I see”, said my daughter. “So no deportation camps, or slipping past army guards in the middle of the night?”
“Any malaria, typhus, starvation?”
“Once, when I came back from visiting the Old Country, they didn’t have any kosher food for me on the plane. But I had some chocolate, so it wasn’t so bad. But there was, I remember, a mosquito on the plane.”
“Oof. I have nothing to write. All my friends’ grandparents have great stories about attack dogs, and swamps, and living in tents.”
“I had a bunch of lousy roommates. And once, it was so muddy on the road, I ruined a nice pair of shoes.”
She shook her head.
“I had no family when I came. I was alone.”
She looked at me hopefully.
The truth is, when I came to live in Israel, at a young, naive (one may even say stupid) age, it didn’t occur to me what leaving the family – my parents, my siblings, my seven aunts and seven uncles, and all my 14 cousins – behind would mean.
It meant I had to find invitations for every Shabbat and every holiday.
It meant spending some Shabbatot and some holidays alone.
It meant not sharing in family simchas – indeed, not even having family simchas.
It meant that there was nobody with whom I could share family memories.
As time passed, of course, my status changed. I married, had kids, created another family. My situation was easier on me – I was no longer either alone for the holidays, or a guest in someone’s house, but it was much the same story for my kids: no grandparents around to spoil them, no aunts or uncles to play ball with them, or ask about their social life, no cousins to complain about the family…They were just about the only ones in their classes without someone around to get them a summer job.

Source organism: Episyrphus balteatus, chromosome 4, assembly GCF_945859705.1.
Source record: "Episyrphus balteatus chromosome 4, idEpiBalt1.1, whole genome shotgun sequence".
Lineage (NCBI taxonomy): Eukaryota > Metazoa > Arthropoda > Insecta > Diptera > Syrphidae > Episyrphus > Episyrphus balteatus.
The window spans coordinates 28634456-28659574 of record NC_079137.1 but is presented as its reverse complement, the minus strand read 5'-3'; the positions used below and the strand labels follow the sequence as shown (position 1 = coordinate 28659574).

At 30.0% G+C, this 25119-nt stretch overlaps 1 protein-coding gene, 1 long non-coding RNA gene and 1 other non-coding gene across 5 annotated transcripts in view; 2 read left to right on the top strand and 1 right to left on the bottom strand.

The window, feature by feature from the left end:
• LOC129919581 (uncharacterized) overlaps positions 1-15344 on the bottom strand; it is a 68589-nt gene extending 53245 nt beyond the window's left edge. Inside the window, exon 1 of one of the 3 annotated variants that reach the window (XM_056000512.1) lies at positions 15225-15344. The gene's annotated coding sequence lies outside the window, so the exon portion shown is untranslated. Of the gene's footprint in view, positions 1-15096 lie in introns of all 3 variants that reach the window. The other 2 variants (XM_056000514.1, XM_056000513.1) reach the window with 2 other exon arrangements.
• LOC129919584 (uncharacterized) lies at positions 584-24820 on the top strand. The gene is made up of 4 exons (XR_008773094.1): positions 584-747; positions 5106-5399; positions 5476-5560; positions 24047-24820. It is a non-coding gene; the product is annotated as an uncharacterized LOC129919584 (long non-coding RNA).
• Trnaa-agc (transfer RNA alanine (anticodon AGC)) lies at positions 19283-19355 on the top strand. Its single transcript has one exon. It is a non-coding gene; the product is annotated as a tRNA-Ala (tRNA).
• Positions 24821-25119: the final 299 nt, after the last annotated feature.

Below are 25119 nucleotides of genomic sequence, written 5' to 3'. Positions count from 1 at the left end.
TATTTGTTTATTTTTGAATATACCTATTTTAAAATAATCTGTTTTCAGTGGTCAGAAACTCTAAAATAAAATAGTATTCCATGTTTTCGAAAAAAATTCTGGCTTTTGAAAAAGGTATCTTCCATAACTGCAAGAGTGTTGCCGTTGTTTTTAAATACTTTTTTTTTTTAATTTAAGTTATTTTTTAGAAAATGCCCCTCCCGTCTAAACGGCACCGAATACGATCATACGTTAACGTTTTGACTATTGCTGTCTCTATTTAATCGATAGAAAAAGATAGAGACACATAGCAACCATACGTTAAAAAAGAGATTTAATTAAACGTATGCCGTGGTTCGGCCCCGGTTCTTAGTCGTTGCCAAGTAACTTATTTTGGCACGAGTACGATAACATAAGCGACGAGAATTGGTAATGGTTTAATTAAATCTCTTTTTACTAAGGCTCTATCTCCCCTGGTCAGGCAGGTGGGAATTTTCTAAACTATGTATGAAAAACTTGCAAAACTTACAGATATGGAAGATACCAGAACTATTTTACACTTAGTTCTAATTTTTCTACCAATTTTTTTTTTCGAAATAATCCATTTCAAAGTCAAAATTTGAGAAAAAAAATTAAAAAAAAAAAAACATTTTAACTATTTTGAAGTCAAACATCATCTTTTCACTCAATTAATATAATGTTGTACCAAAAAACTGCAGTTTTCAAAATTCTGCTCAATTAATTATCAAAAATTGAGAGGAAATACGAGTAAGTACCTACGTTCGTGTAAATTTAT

And while we all made friends who became family – and I mean that with all my heart – it took not having family to understand exactly what family is.
But this is Israel, and miracles happen.
First it was one sister-in-law who made aliyah, married and had a family. And suddenly, my kids had an aunt, an uncle, and some cousins to share some things.
Then another of my kids’ cousins, and then another, and then another, and another, and another and then two more came to make their lives here. And some of those cousins got married, and had kids, and there was more family.
And while I still don’t have any, my kids have almost half their cousins in Israel. And they know their names, and their birth order, and who belongs to whom.
And I’m the aunt.
As one of my kids’ cousins wrote to her cousin: “Thank you for growing up all alone in the middle of the desert so that I could have cousins here now”.
Over time, my kids have turned into aunts and uncles themselves, so my grandkid has lots and lots of aunts and uncles spoiling him rather rotten. I don’t think they’ve asked about his social life – yet.
And more miracles. Facebook was invented.
I have been able to reconnect with family members I have not seen in years and years; even when I was still living in the Old Country, I didn’t see them, because, as stated, they lived in a different country and not on the same hilltop (hilltop being a metaphor for the flattest city in the world).
As time has passed, my kids’ uncles and aunts visit more often, and even some of my cousins have come to visit. Visiting with them, talking about family, it’s as if no time has passed.
Because family is family, no matter how far apart.
Reesa Stone is a Canadian-born Israeli, living in Southern Israel with her husband, two daughters, one daughter-in-law, three sons, and two turtles. She blogs at Reesa’s World, where this article first appeared. Come visit!